Characterization and Identification of Congo Red Decolorizing Bacteria from Monocultures and Consortia


Aileen C. Jalandoni – Buan1, Anna Lynn A. Decena-Soliven, Ernelea P. Cao2, Virginia L. Barraquio3, and Wilfredo L. Barraquio4†

1Outsourcing and Manufacturing Solutions, Inc. (OMSI), AFP-RSBS Industrial Park, Western Bicutan, Taguig, Metro Manila
2Natural Sciences Research Institute, College of Science,
University of the Philippines Diliman, Quezon City 1101
3Animal and Dairy Sciences Cluster (Dairy Training and Research Institute),
College of Agriculture, University of the Philippines Los Baños, College, Laguna 4031
4Institute of Biology, College of Science, University of the Philippines Diliman; †(deceased)

corresponding author: This email address is being protected from spambots. You need JavaScript enabled to view it.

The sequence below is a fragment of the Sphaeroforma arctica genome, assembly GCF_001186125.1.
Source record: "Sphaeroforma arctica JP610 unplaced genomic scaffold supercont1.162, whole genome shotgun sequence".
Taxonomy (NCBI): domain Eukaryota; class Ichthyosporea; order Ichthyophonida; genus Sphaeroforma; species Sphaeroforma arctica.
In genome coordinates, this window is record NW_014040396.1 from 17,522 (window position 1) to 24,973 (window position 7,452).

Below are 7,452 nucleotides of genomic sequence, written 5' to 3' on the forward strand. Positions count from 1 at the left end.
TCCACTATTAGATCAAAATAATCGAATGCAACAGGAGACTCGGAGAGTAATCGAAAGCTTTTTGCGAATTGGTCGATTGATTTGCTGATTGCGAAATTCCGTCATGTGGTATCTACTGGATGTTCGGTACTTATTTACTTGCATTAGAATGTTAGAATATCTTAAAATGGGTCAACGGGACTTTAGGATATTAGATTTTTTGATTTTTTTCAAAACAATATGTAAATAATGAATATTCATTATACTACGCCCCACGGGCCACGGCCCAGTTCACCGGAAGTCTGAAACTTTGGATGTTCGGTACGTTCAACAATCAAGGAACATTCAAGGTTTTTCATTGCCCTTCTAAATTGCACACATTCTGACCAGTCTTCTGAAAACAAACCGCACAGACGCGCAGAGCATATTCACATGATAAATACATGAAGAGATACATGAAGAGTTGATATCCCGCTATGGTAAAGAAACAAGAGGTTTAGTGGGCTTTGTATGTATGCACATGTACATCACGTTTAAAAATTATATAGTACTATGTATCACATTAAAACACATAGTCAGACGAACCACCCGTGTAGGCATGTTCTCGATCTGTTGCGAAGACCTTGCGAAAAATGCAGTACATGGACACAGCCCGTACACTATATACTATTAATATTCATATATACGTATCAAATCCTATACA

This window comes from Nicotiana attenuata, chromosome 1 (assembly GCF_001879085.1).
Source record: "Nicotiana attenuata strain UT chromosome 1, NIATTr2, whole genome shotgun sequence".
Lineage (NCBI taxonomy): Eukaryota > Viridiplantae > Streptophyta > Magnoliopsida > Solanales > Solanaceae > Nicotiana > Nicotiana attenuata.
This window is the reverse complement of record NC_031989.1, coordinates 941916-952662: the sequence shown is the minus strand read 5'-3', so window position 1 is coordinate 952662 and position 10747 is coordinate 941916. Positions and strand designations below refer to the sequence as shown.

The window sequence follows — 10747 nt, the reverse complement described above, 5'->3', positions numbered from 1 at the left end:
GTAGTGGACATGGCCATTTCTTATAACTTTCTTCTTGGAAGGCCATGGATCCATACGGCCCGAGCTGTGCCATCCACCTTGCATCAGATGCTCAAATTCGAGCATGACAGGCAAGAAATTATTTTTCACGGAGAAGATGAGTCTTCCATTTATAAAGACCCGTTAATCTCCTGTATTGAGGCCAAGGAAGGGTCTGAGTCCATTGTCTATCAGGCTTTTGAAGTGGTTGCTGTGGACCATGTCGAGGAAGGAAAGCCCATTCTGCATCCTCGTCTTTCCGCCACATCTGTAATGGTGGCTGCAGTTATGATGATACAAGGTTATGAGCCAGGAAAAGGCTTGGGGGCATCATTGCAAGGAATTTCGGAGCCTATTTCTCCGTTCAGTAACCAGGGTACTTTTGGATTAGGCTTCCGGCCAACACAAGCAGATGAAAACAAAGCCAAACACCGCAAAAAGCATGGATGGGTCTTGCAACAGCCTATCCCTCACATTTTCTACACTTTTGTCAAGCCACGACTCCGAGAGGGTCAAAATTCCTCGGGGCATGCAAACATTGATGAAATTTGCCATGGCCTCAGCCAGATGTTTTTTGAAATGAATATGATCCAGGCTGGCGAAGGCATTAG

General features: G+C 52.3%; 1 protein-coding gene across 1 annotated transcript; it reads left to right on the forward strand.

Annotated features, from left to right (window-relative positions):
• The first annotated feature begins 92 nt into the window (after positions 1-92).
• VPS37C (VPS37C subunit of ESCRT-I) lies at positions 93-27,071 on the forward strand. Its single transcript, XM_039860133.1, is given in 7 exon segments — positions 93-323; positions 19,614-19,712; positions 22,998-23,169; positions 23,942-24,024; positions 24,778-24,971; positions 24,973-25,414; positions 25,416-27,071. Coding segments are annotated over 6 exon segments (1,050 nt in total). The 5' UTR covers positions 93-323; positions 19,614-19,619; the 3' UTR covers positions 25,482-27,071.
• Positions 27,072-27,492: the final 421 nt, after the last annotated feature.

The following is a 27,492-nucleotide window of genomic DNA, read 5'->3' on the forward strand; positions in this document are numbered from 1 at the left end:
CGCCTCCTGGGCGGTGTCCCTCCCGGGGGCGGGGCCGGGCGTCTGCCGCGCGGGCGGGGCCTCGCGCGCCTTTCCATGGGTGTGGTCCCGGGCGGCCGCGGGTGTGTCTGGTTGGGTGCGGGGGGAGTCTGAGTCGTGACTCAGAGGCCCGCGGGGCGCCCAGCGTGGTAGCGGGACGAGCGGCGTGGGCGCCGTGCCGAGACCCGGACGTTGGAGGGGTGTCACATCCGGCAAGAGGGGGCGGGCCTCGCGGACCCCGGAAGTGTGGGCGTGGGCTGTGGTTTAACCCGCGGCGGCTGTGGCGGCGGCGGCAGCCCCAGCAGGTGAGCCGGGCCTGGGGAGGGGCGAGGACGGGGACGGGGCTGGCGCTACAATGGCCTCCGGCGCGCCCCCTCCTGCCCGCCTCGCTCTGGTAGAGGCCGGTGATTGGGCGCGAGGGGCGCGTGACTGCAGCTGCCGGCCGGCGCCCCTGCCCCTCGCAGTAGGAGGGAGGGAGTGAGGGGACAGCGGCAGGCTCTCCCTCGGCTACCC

Congo red is a carcinogenic direct diazo dye used for the coloration of paper products. It is recalcitrant and is thus found in effluents of paper factories. Bacteria in consortia capable of decolorizing Congo red were isolated from polluted and non-polluted sites. Members of the consortia were isolated and those capable of decolorizing Congo red were selected. SB13B was the fermentative and nitrate reducing monoculture, SB12D and IRRI-1C were the fermentative monocultures and S22B was the denitrifying monoculture. The toxicity of decolorized medium and undegraded Congo red was tested on bacteria, yeast, rice, and mungbean plants. The monocultures were characterized and identified. The decolorizing activities were 97% for SB13B, 96% for SB12D, 92% for IRRI-1C and 96% for S22B. S22B and SB13B were able to degrade Congo red while reducing nitrate to nitrogen gas and nitrite. The growth of bacteria and yeast were not inhibited by both the decolorized medium and undegraded Congo red. Decolorization of Congo red by bacteria diminished the severe toxic effect of the dye to rice and mungbean plants. SB13B was identified as Escherichia coli by API 20 E, fatty acid analysis and 16S rRNA sequencing. SB12D was identified as Enterobacter dissolvens by 16S rRNA sequencing. BIOLOG and 16S rRNA sequencing identified S22B as Pseudomonas citronellolis and Pseudomonas aeruginosa by fatty acid analysis. IRRI-1C was identified as Klebsiella oxytoca using API 20 E. . . .





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